He wants it; he’s never wanted anything as bad as he wants this, at this moment. And I am going to give him what he wants — I always do — but first I’m gonna make him wait. I know that each second feels like eternity for him but he loves it and he’s getting harder and harder by the second. He always likes me to tie him up and gag and blindfold him and then do my nails real slow next to him or read a book or even go for a walk around the block.
So I strap this thing around my waist. Well, I step into it, really. I tie it tight so it doesn’t shake loose and then bam! I have all the power a big old cock provides. It feels heavy as it hangs between my legs, but it’s a good, powerful weight. It’s real big and thick and rubbery; I’ve had it inside me (I used to do it and make him watch) and it’s no easy feat to accommodate that thing.
But he loves it, so after I’ve got it good and lubed up with the slipperiest shit we could find, I slip it in his ass real slow. You gotta do it slow or it hurts. That’s what he says, anyway, because I refuse to put anything in my ass. I’m not that kind of girl.
Real slow, inch by agonizing inch. He is breathing hard, probably drooling out that gag onto the sheets. He is hard as hell right now. Sometimes he gets soft in the middle of it and I have to quick spit in my hand or suck him off a little bit. He tells me that once in awhile it feels too good and he just loses his erection.
Once I get it all in, I start rocking my hips back and forth like guys do when they’re fucking me. He is grunting and moaning a little and of course I’m checking in on him to make sure it doesn’t hurt, because I might be his dominatrix but I’m not into actually hurting him more than is OK. I go faster and faster and he is losing his mind. Sometimes I whack him off while we do this and other times I just smack his balls. He likes both equally. I like to get him really close to coming and then stop, yank the gag out of his mouth and make him plead with me to keep going. Sometimes I get myself off with the vibrator while we do this, but right now I’m focusing on him.
Then I get him on his back and slip that big dick in again so it’s like missionary, but I’m him and he’s me. It’s really weird the first time you flip that around; it feels strange to turn the tables on such a normal position. When we do this, I always get jealous that dudes can just stick it in and it feels awesome. I don’t feel anything because my “dick” is fake. But he loves this and I love him and I like bossing him around and making him act like a bitch.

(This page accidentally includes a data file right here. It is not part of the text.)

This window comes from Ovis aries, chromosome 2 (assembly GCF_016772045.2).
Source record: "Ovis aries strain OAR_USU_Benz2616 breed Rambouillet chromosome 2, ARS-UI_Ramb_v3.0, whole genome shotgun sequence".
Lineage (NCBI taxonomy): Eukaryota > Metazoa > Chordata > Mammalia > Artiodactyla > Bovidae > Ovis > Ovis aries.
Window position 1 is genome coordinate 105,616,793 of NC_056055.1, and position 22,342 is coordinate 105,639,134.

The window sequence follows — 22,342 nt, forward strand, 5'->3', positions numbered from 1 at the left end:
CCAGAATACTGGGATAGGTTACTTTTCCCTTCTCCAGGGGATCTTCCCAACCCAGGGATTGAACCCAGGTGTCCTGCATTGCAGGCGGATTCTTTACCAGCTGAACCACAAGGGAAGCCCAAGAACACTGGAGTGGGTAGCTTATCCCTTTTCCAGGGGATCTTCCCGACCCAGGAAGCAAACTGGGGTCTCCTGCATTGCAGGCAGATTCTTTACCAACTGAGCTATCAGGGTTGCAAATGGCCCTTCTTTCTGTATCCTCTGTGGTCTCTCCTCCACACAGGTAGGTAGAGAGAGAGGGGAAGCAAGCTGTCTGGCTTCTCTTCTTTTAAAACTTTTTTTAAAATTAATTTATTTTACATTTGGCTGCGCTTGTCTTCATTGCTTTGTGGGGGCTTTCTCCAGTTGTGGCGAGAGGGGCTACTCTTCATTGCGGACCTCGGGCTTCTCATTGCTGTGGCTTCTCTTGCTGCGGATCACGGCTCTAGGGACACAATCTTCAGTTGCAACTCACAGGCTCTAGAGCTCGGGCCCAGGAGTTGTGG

I’ve asked him how this feels a couple times; we do it once a week, sometimes more if he’s been especially good. I like to make him beg for it. He can’t describe it, says it’s way too intense for words. It must be, because when he comes (usually into my hand, though sometimes I let him bust on me and then make him lick it up) he’s totally useless for like a half hour.
I’m kind of bored now so I spit in my hand and grab his dick and whack him off while I thrust.
He is howling through that gag and I’m whispering, “Shut up, you bitch, do you want to wake up the whole damn house? You better give it to me now.” And then I do a countdown from ten and if he can’t come by “one” he doesn’t get to. He loves this shit. “Six … five … four …” Thrust thrust thrust … He is just about there, so I give him one big push with that heavy dick and bam, just like that, we’re done. I throw the strapon on the floor, because when he recovers I’m gonna make that bitch clean it off.
I’ve been out of school and in the “real world” for almost ten years now (which makes me feel incredibly old). While I try not to dwell on the past too much, because that makes me depressed, when I do look back, instead of reflecting on the glory days (whatever that means), I always focus on the things that I wish I had done. The things that I wish someone had told me to do and pay attention to, because this was the time to do them.
The regrets, if you will. Which include:
1. Not joining a club. Or several clubs. And actively participating. College is probably the last time that you’re able to easily try out different activities, get involved in something that might be interesting to you, and find a group of likeminded people. It’s also probably the first time that you’ve had the freedom that comes with being an adult and making decisions on how to spend your free time solely on your own. So use it. Even if you join a group and decide it’s not for you, at least you can then cross that off the list of things that might potentially be interesting.
2. Not playing on a sports team. Similarly, college is a time for pursuing activities that you loved as a youth. I loved sports, and I wish I had played intramural soccer. I went to a meeting for the team, but then decided that it was just too much of a pain to work into my schedule. Whatever it is — sports, writing, music, art, knitting — if you’re still interested in it, by all means, don’t give it up just because you didn’t get a scholarship to do it, or think that you don’t have time, or are just plain old lazy.
3. Not making more friends. I am not good at making friends. I’m shy and introverted by nature. Which generally doesn’t work in a college setting. But honestly, there are so many opportunities to make friends of all shapes and sizes in college (see #1&2 above). Even if you just put yourself out there the tiniest bit, you’ll run smack dab into about a bazillion people that share your interests, quirks, and eating/drinking habits. So be open, even if it’s incredibly uncomfortable for you at first. It will make your time in college that much more fun and memorable.